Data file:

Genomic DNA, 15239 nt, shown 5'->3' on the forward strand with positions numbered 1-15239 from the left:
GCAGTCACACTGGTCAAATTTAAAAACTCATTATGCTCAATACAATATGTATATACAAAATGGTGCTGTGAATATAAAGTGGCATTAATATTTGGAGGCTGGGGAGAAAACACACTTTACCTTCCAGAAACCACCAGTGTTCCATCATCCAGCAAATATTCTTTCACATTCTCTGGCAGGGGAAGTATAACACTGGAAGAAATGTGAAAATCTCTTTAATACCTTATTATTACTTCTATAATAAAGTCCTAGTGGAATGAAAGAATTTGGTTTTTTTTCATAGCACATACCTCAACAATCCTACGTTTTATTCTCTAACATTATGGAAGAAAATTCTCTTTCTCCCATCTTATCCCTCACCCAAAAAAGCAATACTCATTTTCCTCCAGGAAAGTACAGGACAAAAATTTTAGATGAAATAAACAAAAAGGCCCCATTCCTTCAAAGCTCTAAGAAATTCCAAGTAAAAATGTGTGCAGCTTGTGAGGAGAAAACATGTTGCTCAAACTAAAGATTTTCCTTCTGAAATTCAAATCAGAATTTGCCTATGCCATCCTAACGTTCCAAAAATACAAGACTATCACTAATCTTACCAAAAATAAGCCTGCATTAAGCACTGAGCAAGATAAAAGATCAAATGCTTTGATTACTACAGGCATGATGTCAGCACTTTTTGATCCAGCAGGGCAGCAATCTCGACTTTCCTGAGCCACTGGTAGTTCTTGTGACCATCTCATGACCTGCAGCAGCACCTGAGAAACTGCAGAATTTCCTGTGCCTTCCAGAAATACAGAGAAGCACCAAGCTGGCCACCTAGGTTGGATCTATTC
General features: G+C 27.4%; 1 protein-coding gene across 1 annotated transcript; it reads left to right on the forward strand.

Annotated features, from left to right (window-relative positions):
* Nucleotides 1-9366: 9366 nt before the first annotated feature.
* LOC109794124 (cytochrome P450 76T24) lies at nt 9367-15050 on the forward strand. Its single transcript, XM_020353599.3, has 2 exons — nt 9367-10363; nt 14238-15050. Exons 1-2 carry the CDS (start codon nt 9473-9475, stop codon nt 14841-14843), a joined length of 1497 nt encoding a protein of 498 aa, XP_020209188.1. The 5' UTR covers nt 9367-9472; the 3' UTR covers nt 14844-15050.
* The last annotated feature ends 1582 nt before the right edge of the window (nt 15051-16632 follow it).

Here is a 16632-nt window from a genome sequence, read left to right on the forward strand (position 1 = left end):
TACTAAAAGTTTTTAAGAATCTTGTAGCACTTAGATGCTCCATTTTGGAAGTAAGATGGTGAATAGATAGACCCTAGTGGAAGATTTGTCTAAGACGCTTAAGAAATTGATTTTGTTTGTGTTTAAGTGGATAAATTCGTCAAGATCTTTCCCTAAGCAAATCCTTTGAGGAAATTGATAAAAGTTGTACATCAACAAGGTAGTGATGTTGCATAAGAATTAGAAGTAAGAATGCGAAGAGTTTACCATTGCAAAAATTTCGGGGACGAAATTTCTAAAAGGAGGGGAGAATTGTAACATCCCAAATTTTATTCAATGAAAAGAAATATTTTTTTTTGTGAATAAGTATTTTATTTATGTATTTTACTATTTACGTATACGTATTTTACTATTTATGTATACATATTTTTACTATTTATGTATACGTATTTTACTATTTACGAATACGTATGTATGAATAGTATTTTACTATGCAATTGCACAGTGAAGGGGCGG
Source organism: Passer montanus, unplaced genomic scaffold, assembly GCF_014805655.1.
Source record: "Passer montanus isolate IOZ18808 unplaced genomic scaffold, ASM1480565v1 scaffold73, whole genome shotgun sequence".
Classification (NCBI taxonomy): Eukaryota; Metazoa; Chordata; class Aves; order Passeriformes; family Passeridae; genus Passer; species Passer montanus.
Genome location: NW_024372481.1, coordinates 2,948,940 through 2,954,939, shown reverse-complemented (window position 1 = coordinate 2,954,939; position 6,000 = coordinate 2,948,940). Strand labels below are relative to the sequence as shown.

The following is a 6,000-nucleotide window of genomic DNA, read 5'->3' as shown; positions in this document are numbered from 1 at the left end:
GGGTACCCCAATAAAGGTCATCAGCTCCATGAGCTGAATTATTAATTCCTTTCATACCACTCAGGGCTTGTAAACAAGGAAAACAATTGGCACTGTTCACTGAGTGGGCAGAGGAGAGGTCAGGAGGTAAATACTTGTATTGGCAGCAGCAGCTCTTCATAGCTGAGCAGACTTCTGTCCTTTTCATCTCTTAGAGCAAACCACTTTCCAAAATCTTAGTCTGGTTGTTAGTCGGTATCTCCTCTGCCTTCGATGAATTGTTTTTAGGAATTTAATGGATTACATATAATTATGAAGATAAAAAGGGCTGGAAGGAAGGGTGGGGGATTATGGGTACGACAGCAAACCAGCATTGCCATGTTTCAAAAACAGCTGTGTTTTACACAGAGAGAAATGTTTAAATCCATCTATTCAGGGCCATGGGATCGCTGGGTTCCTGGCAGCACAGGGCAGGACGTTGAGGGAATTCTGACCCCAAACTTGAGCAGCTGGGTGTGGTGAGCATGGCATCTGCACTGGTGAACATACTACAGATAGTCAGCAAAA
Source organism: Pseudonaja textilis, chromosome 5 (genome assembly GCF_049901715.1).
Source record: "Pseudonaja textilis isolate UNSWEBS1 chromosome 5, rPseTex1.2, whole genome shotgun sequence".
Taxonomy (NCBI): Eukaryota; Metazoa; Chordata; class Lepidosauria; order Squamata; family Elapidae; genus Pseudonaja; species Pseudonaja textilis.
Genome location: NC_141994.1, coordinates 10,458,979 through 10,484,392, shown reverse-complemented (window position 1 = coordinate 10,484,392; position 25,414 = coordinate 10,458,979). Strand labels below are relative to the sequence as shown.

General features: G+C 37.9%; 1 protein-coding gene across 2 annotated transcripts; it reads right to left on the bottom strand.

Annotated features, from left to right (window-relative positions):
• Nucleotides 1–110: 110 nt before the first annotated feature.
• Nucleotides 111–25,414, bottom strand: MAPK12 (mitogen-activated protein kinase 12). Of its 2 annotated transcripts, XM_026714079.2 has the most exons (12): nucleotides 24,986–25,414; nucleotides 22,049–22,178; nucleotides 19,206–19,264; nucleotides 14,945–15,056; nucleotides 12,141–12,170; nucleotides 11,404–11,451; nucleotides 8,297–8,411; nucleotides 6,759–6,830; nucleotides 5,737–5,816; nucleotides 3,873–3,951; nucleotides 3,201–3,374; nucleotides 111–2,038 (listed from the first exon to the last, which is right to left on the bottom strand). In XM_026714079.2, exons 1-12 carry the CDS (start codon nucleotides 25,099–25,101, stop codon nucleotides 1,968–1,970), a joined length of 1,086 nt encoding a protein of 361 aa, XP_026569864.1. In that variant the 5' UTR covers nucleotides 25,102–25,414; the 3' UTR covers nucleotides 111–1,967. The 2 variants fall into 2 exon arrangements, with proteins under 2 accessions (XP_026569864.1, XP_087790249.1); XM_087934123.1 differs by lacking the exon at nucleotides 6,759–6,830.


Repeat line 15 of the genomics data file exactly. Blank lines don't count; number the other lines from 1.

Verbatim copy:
GGGTACCCCAATAAAGGTCATCAGCTCCATGAGCTGAATTATTAATTCCTTTCATACCACTCAGGGCTTGTAAACAAGGAAAACAATTGGCACTGTTCACTGAGTGGGCAGAGGAGAGGTCAGGAGGTAAATACTTGTATTGGCAGCAGCAGCTCTTCATAGCTGAGCAGACTTCTGTCCTTTTCATCTCTTAGAGCAAACCACTTTCCAAAATCTTAGTCTGGTTGTTAGTCGGTATCTCCTCTGCCTTCGATGAATTGTTTTTAGGAATTTAATGGATTACATATAATTATGAAGATAAAAAGGGCTGGAAGGAAGGGTGGGGGATTATGGGTACGACAGCAAACCAGCATTGCCATGTTTCAAAAACAGCTGTGTTTTACACAGAGAGAAATGTTTAAATCCATCTATTCAGGGCCATGGGATCGCTGGGTTCCTGGCAGCACAGGGCAGGACGTTGAGGGAATTCTGACCCCAAACTTGAGCAGCTGGGTGTGGTGAGCATGGCATCTGCACTGGTGAACATACTACAGATAGTCAGCAAAA